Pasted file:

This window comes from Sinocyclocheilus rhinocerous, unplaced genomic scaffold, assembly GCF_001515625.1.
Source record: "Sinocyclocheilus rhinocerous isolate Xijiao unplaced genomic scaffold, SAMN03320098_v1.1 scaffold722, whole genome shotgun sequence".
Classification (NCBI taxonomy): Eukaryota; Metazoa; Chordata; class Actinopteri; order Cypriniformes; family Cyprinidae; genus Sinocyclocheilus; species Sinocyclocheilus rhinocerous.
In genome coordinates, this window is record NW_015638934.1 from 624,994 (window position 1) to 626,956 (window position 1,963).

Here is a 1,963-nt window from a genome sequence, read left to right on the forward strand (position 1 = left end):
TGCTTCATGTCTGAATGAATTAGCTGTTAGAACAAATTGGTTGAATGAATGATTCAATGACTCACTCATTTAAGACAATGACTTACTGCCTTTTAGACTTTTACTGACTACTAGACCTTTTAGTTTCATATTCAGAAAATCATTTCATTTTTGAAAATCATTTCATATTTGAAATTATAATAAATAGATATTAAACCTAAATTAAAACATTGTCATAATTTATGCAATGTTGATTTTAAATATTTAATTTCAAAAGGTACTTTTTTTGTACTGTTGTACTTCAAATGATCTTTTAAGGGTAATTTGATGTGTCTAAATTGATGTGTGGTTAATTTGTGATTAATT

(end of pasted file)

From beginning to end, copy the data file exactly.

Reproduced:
This window comes from Sinocyclocheilus rhinocerous, unplaced genomic scaffold, assembly GCF_001515625.1.
Source record: "Sinocyclocheilus rhinocerous isolate Xijiao unplaced genomic scaffold, SAMN03320098_v1.1 scaffold722, whole genome shotgun sequence".
Classification (NCBI taxonomy): Eukaryota; Metazoa; Chordata; class Actinopteri; order Cypriniformes; family Cyprinidae; genus Sinocyclocheilus; species Sinocyclocheilus rhinocerous.
In genome coordinates, this window is record NW_015638934.1 from 624,994 (window position 1) to 626,956 (window position 1,963).

Here is a 1,963-nt window from a genome sequence, read left to right on the forward strand (position 1 = left end):
TGCTTCATGTCTGAATGAATTAGCTGTTAGAACAAATTGGTTGAATGAATGATTCAATGACTCACTCATTTAAGACAATGACTTACTGCCTTTTAGACTTTTACTGACTACTAGACCTTTTAGTTTCATATTCAGAAAATCATTTCATTTTTGAAAATCATTTCATATTTGAAATTATAATAAATAGATATTAAACCTAAATTAAAACATTGTCATAATTTATGCAATGTTGATTTTAAATATTTAATTTCAAAAGGTACTTTTTTTGTACTGTTGTACTTCAAATGATCTTTTAAGGGTAATTTGATGTGTCTAAATTGATGTGTGGTTAATTTGTGATTAATT